By Terrance Heath
Campaign for America's Future
Jan 27, 2015 - After five years of protests, demonstrations and strikes, Greek citizens voted to throw off five years of crushing austerity. Their victory has emboldened populist parties across Europe, and should inspire Americans to resist austerity here at home.
The victory of Greece’s leftist anti-austerity Syriza party, and Alexis Tsipiras’ ascension to prime minister ushers in a government that will push back against the austerity measures devised by the troika of Greece’s international creditors and the International Monetary Fund, and accepted by the country’s economic elite, after the crash of Greece’s economy in 2009.
Greece’s new leaders left little doubt about their intentions as they celebrated victory.
Alexis_Tsipras“Greece leaves behind the austerity that ruined it, at least behind the fear, leaves behind five years of humiliation, and grease moves forward with optimism and hope and dignity.”
~ Alexis Tsipiras, Greece’s new prime minister
“We are going to destroy the basis upon which they have built, for decade after decade, a system, about a network that viciously sucks the of energy and economic power from everybody else in society. ”
~ Yanis Varoukis, Greece’s new prime minister, on Greece’s oligarchy.
The International Monetary Fund assumed the Greek government could impose austerity without significant impact on economic growth and unemployment. In fact, the IMF assumed Greece’s economy would grow as a result of the 2010 aid package, for which the troika and the IMF demanded austerity measures. The results were disastrous.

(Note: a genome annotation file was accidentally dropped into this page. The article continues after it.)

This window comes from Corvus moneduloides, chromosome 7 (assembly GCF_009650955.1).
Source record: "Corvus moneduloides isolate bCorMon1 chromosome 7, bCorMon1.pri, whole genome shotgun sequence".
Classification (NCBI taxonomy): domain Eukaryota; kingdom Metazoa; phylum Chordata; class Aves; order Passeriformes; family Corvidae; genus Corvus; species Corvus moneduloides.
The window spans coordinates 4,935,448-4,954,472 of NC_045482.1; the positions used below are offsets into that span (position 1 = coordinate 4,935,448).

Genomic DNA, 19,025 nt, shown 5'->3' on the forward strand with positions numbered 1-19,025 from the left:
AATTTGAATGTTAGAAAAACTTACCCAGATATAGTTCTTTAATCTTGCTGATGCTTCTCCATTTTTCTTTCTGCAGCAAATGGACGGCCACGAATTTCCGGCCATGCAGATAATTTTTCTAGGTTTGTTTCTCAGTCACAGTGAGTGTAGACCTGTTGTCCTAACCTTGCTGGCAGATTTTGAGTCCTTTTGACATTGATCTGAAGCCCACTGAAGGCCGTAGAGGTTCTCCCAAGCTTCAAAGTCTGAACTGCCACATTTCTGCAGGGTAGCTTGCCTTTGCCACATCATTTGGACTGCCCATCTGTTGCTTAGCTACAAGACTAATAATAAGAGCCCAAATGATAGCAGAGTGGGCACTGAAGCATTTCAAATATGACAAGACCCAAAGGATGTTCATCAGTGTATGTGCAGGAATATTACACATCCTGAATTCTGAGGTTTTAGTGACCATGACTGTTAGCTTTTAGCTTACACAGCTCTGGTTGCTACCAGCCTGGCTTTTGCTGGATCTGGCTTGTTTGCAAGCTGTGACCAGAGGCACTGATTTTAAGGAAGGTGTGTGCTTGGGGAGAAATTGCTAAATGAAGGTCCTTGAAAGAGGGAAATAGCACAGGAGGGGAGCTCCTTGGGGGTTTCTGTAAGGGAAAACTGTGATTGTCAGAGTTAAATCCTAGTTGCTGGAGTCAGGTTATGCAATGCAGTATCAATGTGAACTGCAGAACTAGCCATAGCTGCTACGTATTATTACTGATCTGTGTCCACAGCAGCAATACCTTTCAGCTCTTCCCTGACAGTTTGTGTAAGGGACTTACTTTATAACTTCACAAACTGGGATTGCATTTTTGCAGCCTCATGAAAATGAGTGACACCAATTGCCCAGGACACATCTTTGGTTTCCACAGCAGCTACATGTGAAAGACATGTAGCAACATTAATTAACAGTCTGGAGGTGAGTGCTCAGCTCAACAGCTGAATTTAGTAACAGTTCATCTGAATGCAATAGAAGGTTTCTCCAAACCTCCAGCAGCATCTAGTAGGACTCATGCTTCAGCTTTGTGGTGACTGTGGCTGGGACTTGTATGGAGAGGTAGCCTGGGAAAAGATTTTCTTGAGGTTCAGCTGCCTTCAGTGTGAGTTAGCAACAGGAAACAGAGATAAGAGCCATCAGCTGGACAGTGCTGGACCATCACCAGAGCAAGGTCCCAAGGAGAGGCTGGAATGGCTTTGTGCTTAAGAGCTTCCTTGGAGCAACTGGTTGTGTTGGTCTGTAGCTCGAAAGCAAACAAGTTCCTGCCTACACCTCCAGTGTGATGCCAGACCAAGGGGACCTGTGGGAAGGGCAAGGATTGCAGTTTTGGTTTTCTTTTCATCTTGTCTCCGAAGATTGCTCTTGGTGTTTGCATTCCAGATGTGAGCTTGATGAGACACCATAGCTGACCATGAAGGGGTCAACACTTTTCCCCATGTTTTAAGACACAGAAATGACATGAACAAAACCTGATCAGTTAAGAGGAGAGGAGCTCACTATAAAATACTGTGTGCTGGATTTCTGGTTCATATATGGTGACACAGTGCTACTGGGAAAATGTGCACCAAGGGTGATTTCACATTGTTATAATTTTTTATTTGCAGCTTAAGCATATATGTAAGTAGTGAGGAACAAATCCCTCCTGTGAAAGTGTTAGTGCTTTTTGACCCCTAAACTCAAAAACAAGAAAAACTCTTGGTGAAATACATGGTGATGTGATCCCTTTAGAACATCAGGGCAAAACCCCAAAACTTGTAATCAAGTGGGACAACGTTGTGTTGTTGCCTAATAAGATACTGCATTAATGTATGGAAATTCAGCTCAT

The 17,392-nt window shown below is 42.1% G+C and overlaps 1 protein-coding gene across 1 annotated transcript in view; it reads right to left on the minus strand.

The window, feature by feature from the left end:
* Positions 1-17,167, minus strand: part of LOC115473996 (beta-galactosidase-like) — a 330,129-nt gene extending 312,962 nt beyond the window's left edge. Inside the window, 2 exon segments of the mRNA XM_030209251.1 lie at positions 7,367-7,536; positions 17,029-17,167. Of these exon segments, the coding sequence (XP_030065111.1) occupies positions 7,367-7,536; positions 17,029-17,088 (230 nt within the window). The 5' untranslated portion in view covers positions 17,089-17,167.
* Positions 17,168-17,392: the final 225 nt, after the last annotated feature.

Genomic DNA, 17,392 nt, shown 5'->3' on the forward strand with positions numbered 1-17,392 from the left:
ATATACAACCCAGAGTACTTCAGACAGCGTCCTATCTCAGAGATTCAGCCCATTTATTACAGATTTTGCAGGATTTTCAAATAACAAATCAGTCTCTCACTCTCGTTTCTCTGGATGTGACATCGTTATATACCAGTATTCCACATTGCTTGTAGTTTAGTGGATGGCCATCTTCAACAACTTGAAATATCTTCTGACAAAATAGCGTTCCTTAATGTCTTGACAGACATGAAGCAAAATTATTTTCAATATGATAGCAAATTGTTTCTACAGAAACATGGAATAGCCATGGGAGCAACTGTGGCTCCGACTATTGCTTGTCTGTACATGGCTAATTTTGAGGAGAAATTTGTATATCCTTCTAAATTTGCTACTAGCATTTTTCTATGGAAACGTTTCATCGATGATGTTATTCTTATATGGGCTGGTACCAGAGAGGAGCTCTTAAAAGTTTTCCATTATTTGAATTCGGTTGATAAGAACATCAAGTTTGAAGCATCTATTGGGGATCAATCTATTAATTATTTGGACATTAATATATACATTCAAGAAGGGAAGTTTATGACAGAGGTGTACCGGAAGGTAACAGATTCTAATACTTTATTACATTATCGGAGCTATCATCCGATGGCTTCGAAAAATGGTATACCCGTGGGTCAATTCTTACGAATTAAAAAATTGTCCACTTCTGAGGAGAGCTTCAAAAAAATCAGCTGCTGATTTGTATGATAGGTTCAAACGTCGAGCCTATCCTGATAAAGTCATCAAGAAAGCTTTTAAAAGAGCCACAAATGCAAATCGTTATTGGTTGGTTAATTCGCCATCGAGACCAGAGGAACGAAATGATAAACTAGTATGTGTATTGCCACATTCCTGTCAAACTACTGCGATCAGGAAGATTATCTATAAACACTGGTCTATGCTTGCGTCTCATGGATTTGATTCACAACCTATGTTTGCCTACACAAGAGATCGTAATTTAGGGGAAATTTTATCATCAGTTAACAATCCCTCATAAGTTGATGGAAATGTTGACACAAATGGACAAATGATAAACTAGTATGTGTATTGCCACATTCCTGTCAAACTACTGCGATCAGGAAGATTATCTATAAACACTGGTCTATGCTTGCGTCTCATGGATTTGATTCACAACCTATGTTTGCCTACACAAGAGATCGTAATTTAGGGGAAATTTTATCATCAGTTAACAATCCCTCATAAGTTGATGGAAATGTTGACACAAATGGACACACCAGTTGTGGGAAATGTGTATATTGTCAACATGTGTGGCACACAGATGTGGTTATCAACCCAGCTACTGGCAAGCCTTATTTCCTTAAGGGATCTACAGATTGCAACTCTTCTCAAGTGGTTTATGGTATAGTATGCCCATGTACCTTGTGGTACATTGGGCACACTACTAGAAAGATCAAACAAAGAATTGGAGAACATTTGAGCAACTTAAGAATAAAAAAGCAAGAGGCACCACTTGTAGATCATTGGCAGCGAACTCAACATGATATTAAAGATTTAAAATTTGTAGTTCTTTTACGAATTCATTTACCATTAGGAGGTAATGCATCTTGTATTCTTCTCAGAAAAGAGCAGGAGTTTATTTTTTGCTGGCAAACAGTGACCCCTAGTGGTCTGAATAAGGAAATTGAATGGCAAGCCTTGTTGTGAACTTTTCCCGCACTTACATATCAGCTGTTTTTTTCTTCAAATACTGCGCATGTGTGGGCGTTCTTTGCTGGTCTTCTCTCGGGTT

- Greece’s economy shrunk by 25 percent, and wages dropped about the same amount.
- Along with shrinking the economy, austerity increased Greece’s national debt.
- Unemployment has reached depression levels. Overall unemployment is at 28 percent. Youth unemployment stands at 60 percent — even after the government lowered the minimum wage for youth by 32 percent, to encourage job creation.
Wealthy Greeks got off scot-free. Cocooned in suburbs, austerity cuts didn’t touch them until mid–2013, when the government ruled that wealthy Greeks were no longer entitled to free police bodyguards. Since 2009, businessmen and journalists threatened by anarchist groups received personal police protection.